If you spend long periods of time wearing a pair of binoculars, you have probably experienced one of the banes of bird watching: a sore neck. Even binoculars that seem light at first, can be a surprising drag on your neck after a while and that takes some of the fun out of birding. The solution? A harness for your binoculars. It is a simple inexpensive fix that will save you years of sore necks!
The binocular harness my husband and I both have is from Vortex Optics. I purchased them from Amazon. It is basically a small piece of rounded off leather that sits at the center of your back with four slots to hold the two ends of each nylon/lycra strap. One strap from this leather piece runs up your back, over your right shoulder, under your right arm and back around to the leather piece. The other strap does the same on the left side.
It comes in one size and the straps can be adjusted to fit. (My husband, shown in the photos, and I each have one of these harnesses adjusted to be comfortable.) From the front, it looks a bit like you are wearing suspenders with binoculars clipped between the straps – maybe not stylish but oh so comfortable. The weight of the binoculars is now distributed over your back and shoulders instead of your neck. I’ve worn mine for hours without any soreness. You can easily forget you are wearing it. (If you are wearing dark colors, the harness blends in and isn’t as noticeable to other people either!)
The binoculars also sit tighter to my body than my regular neck strap so I find that it is less likely to bang around or get caught on things. As a woman, sometimes straps for cameras and binoculars are uncomfortable and binding on our anatomy, but I find this to be perfectly comfortable. I’ve also worn the harness while wearing a light backpack over it as well as a camera strap over one shoulder at the same time and it was all fine.
The harness is designed to work with any binoculars with strap attachment loops that are at least 1/2” wide. It comes with two little pliable attachment slips and two metal split rings. To use the harness, you remove your regular binoculars strap, slide the slips through the binoculars’ strap attachment loops, folding each slip in half. Then you slide a metal split ring into holes in each of the folded slips.
To attach the binoculars to the harness, you simply attach the clip on each of the straps to the metal ring on each side of the binoculars. The binoculars now rest on your stomach (however high or low you choose to position it.) You can walk around hands free.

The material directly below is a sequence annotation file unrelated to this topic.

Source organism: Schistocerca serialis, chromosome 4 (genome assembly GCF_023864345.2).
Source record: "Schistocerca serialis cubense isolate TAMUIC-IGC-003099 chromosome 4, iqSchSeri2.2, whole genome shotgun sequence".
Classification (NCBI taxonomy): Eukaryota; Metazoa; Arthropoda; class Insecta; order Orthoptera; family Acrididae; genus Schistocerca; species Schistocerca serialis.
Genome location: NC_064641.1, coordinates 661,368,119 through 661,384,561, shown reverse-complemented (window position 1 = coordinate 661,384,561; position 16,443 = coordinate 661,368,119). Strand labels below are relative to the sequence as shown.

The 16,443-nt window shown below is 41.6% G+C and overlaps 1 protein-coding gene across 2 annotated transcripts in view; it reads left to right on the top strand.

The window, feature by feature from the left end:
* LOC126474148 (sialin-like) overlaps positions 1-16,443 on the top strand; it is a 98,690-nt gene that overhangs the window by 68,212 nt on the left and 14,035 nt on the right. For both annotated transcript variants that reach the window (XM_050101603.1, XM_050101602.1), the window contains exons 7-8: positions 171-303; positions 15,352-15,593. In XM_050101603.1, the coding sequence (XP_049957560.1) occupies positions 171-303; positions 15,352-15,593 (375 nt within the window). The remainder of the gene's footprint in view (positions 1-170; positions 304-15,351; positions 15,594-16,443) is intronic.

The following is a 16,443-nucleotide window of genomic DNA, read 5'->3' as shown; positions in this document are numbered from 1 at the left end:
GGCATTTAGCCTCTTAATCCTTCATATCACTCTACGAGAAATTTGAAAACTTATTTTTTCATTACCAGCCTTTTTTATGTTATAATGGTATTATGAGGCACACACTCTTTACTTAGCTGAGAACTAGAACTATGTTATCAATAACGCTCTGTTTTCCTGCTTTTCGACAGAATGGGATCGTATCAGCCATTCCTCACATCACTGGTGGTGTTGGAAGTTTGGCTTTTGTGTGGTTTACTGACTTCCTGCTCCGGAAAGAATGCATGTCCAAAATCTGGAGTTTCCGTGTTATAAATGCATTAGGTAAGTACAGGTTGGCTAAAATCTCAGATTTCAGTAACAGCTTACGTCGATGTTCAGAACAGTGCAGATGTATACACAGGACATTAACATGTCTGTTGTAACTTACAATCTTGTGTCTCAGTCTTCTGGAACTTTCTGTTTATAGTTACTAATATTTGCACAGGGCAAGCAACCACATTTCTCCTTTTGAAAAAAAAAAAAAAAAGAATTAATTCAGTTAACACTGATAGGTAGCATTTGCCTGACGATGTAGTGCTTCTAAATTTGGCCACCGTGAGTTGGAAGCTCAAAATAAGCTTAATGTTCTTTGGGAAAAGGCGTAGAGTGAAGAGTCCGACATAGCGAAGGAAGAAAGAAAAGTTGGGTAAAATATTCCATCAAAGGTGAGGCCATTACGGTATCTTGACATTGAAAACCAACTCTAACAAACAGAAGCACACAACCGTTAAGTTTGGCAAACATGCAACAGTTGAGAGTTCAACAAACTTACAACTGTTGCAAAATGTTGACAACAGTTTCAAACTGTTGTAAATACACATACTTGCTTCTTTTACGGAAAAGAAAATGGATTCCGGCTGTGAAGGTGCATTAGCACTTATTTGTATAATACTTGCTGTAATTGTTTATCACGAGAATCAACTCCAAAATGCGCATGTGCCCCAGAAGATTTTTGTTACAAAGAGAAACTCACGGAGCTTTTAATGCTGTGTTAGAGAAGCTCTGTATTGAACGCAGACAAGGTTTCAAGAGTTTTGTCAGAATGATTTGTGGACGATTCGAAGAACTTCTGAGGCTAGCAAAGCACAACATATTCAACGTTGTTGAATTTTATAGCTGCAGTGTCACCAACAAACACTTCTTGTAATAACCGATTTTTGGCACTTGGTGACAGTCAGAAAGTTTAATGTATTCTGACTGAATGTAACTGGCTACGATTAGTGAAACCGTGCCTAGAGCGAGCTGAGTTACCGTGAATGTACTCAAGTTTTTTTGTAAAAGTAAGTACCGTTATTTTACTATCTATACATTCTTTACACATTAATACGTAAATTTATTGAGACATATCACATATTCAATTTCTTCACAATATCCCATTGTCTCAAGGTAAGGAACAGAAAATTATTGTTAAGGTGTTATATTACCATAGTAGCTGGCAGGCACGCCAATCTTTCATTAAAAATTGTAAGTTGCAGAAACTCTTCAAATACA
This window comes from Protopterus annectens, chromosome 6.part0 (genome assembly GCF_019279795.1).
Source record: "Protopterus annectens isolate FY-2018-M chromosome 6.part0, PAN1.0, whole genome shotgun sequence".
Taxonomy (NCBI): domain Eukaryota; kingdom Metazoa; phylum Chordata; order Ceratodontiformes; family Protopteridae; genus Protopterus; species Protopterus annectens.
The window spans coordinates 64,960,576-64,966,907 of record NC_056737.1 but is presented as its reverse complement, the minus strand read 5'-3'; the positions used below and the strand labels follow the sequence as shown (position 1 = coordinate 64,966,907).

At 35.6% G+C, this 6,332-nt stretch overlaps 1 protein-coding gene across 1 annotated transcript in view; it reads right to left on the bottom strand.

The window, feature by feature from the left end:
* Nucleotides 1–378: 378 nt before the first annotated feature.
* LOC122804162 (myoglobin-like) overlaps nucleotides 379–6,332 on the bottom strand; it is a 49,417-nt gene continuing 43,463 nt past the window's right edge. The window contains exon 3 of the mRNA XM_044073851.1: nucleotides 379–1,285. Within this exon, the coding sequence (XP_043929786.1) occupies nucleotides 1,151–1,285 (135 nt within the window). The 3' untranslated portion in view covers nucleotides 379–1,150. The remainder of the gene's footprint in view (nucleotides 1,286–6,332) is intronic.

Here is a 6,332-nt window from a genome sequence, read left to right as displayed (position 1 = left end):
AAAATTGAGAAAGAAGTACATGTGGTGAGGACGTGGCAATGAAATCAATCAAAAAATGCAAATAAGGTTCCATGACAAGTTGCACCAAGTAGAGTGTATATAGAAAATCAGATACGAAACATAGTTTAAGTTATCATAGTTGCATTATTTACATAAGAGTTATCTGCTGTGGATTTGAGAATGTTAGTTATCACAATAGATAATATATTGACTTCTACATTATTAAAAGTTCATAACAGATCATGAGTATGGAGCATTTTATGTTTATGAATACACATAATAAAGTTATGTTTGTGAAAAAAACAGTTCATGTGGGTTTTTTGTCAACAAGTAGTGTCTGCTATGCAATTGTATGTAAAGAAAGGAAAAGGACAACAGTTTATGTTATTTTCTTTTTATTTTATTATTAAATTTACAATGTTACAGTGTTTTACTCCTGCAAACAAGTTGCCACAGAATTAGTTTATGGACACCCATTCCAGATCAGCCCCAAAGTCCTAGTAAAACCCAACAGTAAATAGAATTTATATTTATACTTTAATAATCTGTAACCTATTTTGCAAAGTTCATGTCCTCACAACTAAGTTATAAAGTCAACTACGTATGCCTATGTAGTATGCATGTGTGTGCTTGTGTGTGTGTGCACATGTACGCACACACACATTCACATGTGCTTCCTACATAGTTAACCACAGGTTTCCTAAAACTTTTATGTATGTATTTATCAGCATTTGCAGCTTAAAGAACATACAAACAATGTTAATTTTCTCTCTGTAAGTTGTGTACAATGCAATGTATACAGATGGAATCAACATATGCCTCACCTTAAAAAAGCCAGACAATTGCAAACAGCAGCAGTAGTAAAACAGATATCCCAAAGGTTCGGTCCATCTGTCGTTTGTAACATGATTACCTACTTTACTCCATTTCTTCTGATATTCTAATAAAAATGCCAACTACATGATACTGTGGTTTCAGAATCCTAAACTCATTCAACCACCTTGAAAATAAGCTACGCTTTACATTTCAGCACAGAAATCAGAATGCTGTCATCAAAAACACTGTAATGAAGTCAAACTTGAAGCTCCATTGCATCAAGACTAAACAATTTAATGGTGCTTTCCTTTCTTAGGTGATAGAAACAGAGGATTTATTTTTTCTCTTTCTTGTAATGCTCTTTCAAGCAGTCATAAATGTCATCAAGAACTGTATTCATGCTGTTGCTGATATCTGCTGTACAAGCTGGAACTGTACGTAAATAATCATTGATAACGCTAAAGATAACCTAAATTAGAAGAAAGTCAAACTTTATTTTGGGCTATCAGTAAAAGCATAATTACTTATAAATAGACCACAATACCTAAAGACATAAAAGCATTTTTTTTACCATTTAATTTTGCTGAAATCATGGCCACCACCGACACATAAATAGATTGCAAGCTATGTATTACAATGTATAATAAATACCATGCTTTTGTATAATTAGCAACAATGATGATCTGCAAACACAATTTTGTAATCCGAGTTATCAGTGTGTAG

When you want to use the binoculars, you simply lift them up to your eyes. As long as you have adjusted the straps to give you plenty of strap space, it works beautifully and doesn’t bind at all.
Because they are adjustable, you can wear them over a coat or sweater. Or you could wear them under your outer layer. This might be something you want to do if it is raining and you want to keep your binoculars dry. It also is handy on days when you throw a sweater on and leave it open and/or when you know you will want to take it off later.
The harness is easy to put on and take off; once it is adjusted, you simply slide an arm through each strap loop. I found it a little awkward to adjust the straps initially by myself; I kept taking it off and on to adjust it until I got it right. When my husband used his for the first time, he put it on and I adjusted it while it was on him and it was a much quicker process. You probably won’t normally need to readjust it every time though unless you are doing something like going from wearing it over something really bulky to something much thinner. If you get home and don’t want the harness, you can un-clip the binoculars and use them without a strap.
It’s well made and so should last a good long time and is not expensive. (Check them out on Amazon.) Just be sure to measure the loop on your binoculars where the current strap passes through before you buy them. If the opening is at least 1/2” wide, it should work with this harness. You can also use the harness with a camera if its strap loops are the right size.
When I go birding, I often have binoculars, a camera and a smart phone with birding field guides in my hands and a backpack on my back with other odds and ends. I find that having the binoculars on a harness and the camera on its own sling or wrist strap means I’m spending less time juggling things. It’s very freeing and lets you get to your binoculars quicker to get eyes on that elusive bird. If you do a lot of bird watching with binoculars, you will thank yourself for getting a harness.
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